A roundup of the most talked about political and global stories in the Jewish world this week:
Would it really matter if Romney were Jewish? asked Jeffrey Goldberg at Bloomberg. “Mormons’ equanimity in the face of derision is refreshing, and speaks to the confidence they have in their religion. The Romney camp should also have confidence, and understand that not every reporter asking questions about their man’s religious practices is trying to subvert Romney’s candidacy or his church,” he wrote. It’s not that simple, said Alana Goodman at Commentary. “Unlike anti-Semitism, anti-Mormonism is still considered an acceptable — some would say fashionable — prejudice in many circles.” And maybe Goldberg and others can learn a little something from the Mormons: “At the end of the day, though, I take the same view of Mormonism as South Park creators Matt Stone and Trey Parker: the mythology is absurd hokum but most Mormons simply take away broad lessons about the value of family, community, and common decency,” said James Joyner at Outside the Beltway.
Just about every week new polls come up proclaiming that the President is doing well with the Jews, then another says he’s sliding. The issue is over how “friendly” people think Obama is toward Israel. “President Obama is losing support from his Democratic base: blacks, Jews, Latinos, union members, and so forth. Well, at any rate, those are the reports that the Drudge Report has been giving lots of display to over the last few days. The truth is, though, that much of this supposed decay of the president’s core support is exaggerated,” said Harry J. Enten in The Guardian. Not so, countered Ron Jager at Israeli National News. “The Republican Party is currently experiencing the highest rate of Jewish support in close to a quarter of a century and that support is increasing as we approach the November elections. Obama still doesn’t get it, as he continues to slumber along, alienating not only Democratic Jewish voters, but all of America,” he said.
Hebrew National under fire
Hebrew National says that they “answer to a higher authority,” and now they’ll have to face the question of whether they have sideswiped the law with their proclamation of being kosher. A lawsuit before the Minnesota state court accuses ConAgra Foods, Inc. of lying to customers. “My love for the product has absolutely nothing to do with the fact that these hot dogs are supposed to be kosher, meaning that they have been prepared in accordance with Jewish food laws,” said Todd Rigney at WebProNews.. So who cares? A contingent of people who trusted the company and manufacturer to stand by their product. “God, however, could not be reached for comment,” mused Laine Doss in the Miami New Times.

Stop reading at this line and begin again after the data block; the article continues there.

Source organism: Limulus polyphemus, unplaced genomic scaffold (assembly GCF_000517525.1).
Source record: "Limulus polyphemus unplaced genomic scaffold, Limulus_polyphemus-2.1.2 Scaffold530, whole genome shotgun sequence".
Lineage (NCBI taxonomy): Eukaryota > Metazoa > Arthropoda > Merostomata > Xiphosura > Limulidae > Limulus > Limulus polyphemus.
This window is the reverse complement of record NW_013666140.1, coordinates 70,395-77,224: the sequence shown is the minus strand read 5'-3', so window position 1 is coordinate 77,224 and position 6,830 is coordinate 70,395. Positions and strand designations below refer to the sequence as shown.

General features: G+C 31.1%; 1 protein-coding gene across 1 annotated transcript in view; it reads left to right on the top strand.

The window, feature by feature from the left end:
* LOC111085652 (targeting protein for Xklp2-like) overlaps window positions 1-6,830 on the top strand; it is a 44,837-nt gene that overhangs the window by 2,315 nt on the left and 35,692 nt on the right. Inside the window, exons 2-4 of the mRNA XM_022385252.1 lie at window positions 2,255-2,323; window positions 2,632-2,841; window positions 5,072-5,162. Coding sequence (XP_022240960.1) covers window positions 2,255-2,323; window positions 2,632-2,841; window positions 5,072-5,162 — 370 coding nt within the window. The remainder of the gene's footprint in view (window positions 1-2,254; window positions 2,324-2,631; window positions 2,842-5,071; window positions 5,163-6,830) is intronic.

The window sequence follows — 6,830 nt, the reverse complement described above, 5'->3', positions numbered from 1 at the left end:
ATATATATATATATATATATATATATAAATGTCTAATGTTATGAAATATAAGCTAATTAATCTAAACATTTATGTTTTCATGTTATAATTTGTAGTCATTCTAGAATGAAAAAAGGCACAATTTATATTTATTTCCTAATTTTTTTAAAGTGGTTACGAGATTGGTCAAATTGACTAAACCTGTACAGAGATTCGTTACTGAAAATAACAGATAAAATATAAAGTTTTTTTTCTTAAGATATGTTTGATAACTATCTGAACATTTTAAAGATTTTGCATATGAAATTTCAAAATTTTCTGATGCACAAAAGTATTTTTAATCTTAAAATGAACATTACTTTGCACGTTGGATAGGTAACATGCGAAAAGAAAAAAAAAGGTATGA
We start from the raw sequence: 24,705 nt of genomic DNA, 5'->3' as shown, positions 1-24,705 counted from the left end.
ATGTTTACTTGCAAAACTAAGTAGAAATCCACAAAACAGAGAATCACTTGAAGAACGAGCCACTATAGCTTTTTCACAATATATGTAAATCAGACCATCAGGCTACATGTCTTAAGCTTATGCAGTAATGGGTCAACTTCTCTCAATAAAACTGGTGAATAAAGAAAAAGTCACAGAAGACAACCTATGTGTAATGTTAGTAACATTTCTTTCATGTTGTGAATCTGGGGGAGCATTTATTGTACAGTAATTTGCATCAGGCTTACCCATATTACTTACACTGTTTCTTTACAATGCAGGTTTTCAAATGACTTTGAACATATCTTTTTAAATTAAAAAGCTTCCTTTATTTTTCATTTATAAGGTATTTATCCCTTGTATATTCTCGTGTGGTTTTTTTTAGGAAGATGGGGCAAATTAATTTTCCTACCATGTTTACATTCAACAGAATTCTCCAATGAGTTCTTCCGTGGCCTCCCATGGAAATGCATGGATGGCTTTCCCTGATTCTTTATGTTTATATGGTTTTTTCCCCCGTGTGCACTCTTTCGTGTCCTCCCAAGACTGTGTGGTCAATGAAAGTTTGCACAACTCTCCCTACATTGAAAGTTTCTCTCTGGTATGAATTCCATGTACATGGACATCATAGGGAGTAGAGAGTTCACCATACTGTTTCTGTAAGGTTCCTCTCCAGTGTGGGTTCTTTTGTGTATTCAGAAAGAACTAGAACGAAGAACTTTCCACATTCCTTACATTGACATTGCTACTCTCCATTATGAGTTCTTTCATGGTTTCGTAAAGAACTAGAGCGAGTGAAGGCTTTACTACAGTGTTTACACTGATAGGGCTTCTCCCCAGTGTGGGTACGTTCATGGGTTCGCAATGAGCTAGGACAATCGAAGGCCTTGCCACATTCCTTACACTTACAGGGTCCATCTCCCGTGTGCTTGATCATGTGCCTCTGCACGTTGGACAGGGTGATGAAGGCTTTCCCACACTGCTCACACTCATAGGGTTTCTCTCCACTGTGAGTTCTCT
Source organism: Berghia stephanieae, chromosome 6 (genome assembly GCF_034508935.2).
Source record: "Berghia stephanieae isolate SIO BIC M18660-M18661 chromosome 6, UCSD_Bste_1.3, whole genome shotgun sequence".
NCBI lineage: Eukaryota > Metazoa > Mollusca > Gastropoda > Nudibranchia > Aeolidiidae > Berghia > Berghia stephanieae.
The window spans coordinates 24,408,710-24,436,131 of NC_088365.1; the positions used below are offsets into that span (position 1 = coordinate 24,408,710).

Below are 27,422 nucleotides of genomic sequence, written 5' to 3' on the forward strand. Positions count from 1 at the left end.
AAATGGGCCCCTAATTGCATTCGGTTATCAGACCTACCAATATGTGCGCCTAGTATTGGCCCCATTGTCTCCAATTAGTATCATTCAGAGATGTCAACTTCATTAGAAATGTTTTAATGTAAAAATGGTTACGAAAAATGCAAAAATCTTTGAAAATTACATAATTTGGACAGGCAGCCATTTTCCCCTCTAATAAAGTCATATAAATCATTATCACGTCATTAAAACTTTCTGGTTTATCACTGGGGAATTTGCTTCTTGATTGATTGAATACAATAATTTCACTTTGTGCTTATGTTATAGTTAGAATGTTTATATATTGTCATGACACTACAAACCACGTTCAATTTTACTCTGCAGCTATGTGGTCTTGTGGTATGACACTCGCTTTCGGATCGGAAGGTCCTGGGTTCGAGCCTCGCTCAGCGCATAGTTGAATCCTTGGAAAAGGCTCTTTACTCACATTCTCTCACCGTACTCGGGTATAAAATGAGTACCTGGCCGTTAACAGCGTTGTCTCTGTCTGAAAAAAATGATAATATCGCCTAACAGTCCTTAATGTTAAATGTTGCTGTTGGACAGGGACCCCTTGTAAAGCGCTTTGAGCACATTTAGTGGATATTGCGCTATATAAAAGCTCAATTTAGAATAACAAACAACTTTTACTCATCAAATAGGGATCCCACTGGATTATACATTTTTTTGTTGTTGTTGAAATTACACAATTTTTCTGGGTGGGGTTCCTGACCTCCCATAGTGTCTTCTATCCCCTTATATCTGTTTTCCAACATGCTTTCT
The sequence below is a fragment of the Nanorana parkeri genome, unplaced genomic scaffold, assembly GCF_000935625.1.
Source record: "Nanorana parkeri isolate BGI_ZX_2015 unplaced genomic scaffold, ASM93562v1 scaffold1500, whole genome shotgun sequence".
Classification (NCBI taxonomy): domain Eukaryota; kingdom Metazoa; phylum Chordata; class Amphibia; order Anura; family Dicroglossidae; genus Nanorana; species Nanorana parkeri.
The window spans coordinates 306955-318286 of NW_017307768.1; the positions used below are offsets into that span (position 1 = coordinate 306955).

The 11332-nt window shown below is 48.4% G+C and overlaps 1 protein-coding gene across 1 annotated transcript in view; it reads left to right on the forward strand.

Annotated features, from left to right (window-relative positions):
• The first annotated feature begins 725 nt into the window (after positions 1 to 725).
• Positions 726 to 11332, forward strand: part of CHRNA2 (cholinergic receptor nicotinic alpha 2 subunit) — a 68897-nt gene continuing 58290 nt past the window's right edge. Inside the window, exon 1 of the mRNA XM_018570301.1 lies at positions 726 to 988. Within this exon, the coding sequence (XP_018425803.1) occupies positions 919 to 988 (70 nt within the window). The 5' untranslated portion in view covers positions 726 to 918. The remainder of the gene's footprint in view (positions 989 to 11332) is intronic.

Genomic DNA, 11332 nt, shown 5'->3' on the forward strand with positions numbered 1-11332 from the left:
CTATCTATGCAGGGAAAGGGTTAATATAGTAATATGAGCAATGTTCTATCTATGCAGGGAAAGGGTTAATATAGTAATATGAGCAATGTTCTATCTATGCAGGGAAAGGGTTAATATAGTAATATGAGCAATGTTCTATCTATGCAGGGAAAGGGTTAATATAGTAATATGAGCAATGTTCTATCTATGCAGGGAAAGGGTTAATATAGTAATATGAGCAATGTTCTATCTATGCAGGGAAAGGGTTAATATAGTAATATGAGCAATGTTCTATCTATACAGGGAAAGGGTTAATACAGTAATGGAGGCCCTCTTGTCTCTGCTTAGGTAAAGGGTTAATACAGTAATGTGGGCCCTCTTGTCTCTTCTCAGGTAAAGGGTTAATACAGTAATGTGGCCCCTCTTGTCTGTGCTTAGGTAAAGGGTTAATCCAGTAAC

Alice Walker’s protest
“The Color Purple” writer caused a stir this week when she refused to sign off on a Hebrew translation of her work, stating that Israel is an “apartheid state.” It’s unclear, though, whether she has the authority to do that against his publisher’s wishes. “I do hope Alice Walker wasn’t using a computer, smart phone or voice mail to carry out her boycott calls – practically every advanced computer and phone in the world is now dependent on Israeli technology. She shouldn’t be using Google or Facebook either, of course. Nor Microsoft, Apple and Yahoo, all of which have key R&D facilities in Israel,” said Tom Gross in The Commentator. Others were a bit more levelheaded. “Alice Walker is a moral giant, an American treasure, a human treasure. As a witness and scribe her wisdom inspires us and will continue to inspire generations of people leading to a more humane future for mankind, said Annie Robbins at MondoWeiss.
Jews in the NFL
Browns’ tackle Mitchell Schwartz and Vikings’ tackle Geoff Schwartz are the first Jewish brothers to hit the NFL since 1923, according to Tablet. And people are excited. “Despite my last name and general neurosis, I’ve never actually been to service at a Temple. But I know enough about the religion to know that the holy days come on the weekend. That’s not going to keep the Schwartzes off the field,” said Gregg Rosenthal at NFL.com. Some fans were a bit skeptical about Mitchell at first. “That sounds like my accountant’s name,” said one Browns fan quoted in the Tablet story. But Cleveland has emerged of late as the right town to play in as a Jewish professional athlete.
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